Is there a correlation between the 15-second video you just posted on TikTok and the national security of the United States? That’s the question I posed in a high school 2019 article addressing the concerns that TikTok may be a growing threat to U.S. national security.
Finally, after three years of questions, drama and over-politicization, we may get answers to that question. But is it too late?
The concern was initially raised by Sen. Tom Cotton (R, Arkansas) and Sen. Chuck Schumer (D, New York) in a letter to the Committee on Foreign Investment in the U.S. (CFIUS). The senators’ letter followed a Washington Post article that expressed concerns that TikTok may be censoring content to promote a favorable view of the Chinese government.
Their concerns included possible censorship or manipulation of content and whether the Chinese government had access to the data users shared with the app.
The idea that China was using TikTok to spy on Americans at the time may have seemed ridiculous.
In late 2019, TikTok grew, but it still maintained a reputation as a reasonably obscure app for dancing videos. However, as TikTok exploded in popularity and diversified its content, it became apparent that the concerns may have some validity.
The alarms on TikTok were ringing well before anyone cared about the app, but we chose to ignore them. Then, late last year, another alarm bell rang. The fears were somewhat confirmed when a Beijing-based internal audit team at TikTok was caught using data from the app to spy on Forbes journalists.
Was this the story to make millions of users leave the app? No.
All that has happened with time is more concerning information getting released, including a new report from TikTok employees’ statements to Forbes, that “nearly anyone with basic access to company tools – including employees in China – can easily look up the closest contacts and other sensitive information about any user.” Wow.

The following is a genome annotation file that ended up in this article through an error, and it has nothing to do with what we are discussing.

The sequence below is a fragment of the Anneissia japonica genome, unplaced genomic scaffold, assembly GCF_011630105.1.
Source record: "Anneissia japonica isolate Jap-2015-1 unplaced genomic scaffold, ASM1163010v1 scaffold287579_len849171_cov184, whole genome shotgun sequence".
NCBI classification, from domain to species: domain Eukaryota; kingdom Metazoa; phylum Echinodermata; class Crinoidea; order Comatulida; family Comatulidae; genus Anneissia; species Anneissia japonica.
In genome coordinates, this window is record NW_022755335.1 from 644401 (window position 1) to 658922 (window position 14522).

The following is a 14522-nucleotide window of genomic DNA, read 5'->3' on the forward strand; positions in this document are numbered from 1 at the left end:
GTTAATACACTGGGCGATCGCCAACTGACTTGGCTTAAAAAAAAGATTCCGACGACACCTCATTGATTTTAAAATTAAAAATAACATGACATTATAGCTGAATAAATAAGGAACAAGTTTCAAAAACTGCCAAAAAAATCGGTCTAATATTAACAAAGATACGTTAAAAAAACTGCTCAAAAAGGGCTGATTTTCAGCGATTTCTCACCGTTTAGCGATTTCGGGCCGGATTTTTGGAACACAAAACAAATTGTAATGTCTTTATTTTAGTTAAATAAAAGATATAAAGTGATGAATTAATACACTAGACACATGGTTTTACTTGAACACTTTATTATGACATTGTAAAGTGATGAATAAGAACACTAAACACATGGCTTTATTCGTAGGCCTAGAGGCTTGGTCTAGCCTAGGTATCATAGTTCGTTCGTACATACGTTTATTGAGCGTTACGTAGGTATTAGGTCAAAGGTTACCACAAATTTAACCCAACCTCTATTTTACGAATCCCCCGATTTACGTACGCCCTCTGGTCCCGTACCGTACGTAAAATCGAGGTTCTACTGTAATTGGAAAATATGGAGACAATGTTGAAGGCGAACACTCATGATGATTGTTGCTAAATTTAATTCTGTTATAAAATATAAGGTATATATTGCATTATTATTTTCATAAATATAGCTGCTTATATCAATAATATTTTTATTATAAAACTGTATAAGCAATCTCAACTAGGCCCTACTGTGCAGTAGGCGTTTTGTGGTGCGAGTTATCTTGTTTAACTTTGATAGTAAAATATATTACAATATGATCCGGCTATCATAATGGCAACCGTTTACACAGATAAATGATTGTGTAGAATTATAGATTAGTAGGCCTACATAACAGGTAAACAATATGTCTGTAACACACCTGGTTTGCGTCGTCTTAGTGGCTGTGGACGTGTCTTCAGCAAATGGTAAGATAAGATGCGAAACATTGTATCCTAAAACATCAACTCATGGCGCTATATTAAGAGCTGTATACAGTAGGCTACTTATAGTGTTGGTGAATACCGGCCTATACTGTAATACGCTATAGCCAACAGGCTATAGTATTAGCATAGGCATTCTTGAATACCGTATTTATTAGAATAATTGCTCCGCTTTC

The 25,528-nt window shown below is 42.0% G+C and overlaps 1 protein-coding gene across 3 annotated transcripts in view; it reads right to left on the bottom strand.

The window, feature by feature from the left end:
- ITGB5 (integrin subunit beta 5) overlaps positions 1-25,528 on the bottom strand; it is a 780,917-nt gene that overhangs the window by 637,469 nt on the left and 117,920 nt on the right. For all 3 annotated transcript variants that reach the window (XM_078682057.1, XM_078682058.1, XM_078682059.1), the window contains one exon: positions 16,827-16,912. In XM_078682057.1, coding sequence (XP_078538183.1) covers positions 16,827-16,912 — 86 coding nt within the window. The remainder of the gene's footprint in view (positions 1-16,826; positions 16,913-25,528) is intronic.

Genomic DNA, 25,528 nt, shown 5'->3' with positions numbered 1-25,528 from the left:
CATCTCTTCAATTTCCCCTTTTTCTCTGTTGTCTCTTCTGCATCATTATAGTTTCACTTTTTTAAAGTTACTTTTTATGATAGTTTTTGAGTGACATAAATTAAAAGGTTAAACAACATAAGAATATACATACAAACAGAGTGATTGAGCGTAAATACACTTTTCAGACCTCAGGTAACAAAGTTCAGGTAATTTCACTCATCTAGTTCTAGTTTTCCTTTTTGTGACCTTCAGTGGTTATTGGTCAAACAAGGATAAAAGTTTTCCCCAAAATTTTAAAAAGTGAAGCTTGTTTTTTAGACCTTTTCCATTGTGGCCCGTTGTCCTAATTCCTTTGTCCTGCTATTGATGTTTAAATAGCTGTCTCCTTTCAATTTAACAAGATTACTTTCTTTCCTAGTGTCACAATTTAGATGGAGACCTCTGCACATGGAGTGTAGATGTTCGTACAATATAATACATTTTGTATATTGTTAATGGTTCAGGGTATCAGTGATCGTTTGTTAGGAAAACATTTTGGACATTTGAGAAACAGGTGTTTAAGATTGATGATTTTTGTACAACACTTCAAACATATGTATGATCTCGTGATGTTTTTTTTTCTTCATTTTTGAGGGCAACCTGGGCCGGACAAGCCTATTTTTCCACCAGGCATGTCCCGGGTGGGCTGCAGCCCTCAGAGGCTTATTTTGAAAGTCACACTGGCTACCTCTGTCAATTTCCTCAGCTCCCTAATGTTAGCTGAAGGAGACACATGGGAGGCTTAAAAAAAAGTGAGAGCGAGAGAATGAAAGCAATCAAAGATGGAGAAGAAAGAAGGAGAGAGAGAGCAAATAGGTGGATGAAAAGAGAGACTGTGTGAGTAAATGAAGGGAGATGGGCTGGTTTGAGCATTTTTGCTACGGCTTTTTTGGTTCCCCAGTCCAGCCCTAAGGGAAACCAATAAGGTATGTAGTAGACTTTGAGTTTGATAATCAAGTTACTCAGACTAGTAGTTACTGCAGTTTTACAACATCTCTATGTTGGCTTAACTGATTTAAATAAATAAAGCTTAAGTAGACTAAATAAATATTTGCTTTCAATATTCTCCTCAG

TikTok has taken the world by storm, becoming one of the most important social media platforms.
However, throughout its rise, there have been accusations of Chinese espionage, propaganda and concerns over the privacy of the vast amount of data the app collects.
These concerns should have overshadowed TikTok’s growth, but the real discussions have primarily remained in Washington D.C, with only the politically charged rhetoric making its way out.
For many, the issue with TikTok was simple. Former President Donald Trump was upset at some kids who used TikTok to ruin a campaign event by requesting free tickets to the event to block people from attending, so he was going to ban the app.
However, the narrative was untrue from the beginning. There were no limits on tickets issued. Moreover, the Trump administration’s weariness of Chinese technology companies predated the event, with bans on other companies occurring over a year prior. Now, the app faces a similar ban from the Biden administration.
All this did was successfully politicize an issue that could have and should have remained relatively bipartisan, slowing down any real action and ultimately benefiting only one entity, TikTok.
But what separates the data collection of a Chinese-based company like Huawei or TikTok from a company like Facebook which also collects and uses essentially the same data?
Most of the arguments come from article seven of China’s 2017 National Intelligence Law, which requires companies and citizens to “support, assist and cooperate with the state intelligence work.” This has led to concerns that if the government were to ask for the data, a company would have to give it.
It is important to note here that what we have seen only highlighted privacy concerns and TikTok’s changing explanation of exactly what type of U.S. data is accessible from China and not that the company is actively sharing data with the Chinese government.
So, should TikTok be banned? Probably.
It may not seem like a serious question but it could be especially since it is for some, a source relied upon for news.
It would come down as a preventive measure, the same as not allowing a company to supply critical communications equipment.
But we may have taken too long to respond. If ByteDance is sharing data with the Chinese government or censoring data, that damage has already been done.
TikTok has also gained a significant following in the U.S., and many people rely upon it to advertise or make money, not to mention the list of many other apps that ByteDance owns which fill app stores.
The only clear thing is if we do see a ban, it would be an unprecedented move for the United States. Which, unlike China, has yet to ban a foreign social media app.